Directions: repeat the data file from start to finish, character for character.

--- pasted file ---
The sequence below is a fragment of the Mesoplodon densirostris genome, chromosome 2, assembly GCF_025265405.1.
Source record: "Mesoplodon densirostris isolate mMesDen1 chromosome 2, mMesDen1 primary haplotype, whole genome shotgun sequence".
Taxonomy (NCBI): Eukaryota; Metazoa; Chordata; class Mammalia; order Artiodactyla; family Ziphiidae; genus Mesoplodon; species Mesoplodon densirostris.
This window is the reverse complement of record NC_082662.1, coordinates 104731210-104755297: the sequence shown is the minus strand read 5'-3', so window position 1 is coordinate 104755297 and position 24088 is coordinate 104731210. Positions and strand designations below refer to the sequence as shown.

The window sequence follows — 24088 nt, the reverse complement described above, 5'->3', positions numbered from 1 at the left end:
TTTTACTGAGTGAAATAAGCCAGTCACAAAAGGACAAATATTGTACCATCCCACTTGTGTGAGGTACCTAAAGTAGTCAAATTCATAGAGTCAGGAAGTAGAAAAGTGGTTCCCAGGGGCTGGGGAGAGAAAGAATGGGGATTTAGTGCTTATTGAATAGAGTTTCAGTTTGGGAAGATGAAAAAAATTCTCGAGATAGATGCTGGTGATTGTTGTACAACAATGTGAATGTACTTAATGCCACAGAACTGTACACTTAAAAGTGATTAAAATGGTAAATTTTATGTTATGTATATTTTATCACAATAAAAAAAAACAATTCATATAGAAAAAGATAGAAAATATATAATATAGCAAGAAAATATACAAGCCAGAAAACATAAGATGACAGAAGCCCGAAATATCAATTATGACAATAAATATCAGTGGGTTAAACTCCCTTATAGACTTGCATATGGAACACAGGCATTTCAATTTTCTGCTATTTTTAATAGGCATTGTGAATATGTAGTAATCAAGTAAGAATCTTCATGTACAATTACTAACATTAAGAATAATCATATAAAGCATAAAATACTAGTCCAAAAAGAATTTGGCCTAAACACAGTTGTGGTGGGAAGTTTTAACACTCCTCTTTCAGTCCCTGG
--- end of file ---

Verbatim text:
The sequence below is a fragment of the Mesoplodon densirostris genome, chromosome 2, assembly GCF_025265405.1.
Source record: "Mesoplodon densirostris isolate mMesDen1 chromosome 2, mMesDen1 primary haplotype, whole genome shotgun sequence".
Taxonomy (NCBI): Eukaryota; Metazoa; Chordata; class Mammalia; order Artiodactyla; family Ziphiidae; genus Mesoplodon; species Mesoplodon densirostris.
This window is the reverse complement of record NC_082662.1, coordinates 104731210-104755297: the sequence shown is the minus strand read 5'-3', so window position 1 is coordinate 104755297 and position 24088 is coordinate 104731210. Positions and strand designations below refer to the sequence as shown.

The window sequence follows — 24088 nt, the reverse complement described above, 5'->3', positions numbered from 1 at the left end:
TTTTACTGAGTGAAATAAGCCAGTCACAAAAGGACAAATATTGTACCATCCCACTTGTGTGAGGTACCTAAAGTAGTCAAATTCATAGAGTCAGGAAGTAGAAAAGTGGTTCCCAGGGGCTGGGGAGAGAAAGAATGGGGATTTAGTGCTTATTGAATAGAGTTTCAGTTTGGGAAGATGAAAAAAATTCTCGAGATAGATGCTGGTGATTGTTGTACAACAATGTGAATGTACTTAATGCCACAGAACTGTACACTTAAAAGTGATTAAAATGGTAAATTTTATGTTATGTATATTTTATCACAATAAAAAAAAACAATTCATATAGAAAAAGATAGAAAATATATAATATAGCAAGAAAATATACAAGCCAGAAAACATAAGATGACAGAAGCCCGAAATATCAATTATGACAATAAATATCAGTGGGTTAAACTCCCTTATAGACTTGCATATGGAACACAGGCATTTCAATTTTCTGCTATTTTTAATAGGCATTGTGAATATGTAGTAATCAAGTAAGAATCTTCATGTACAATTACTAACATTAAGAATAATCATATAAAGCATAAAATACTAGTCCAAAAAGAATTTGGCCTAAACACAGTTGTGGTGGGAAGTTTTAACACTCCTCTTTCAGTCCCTGG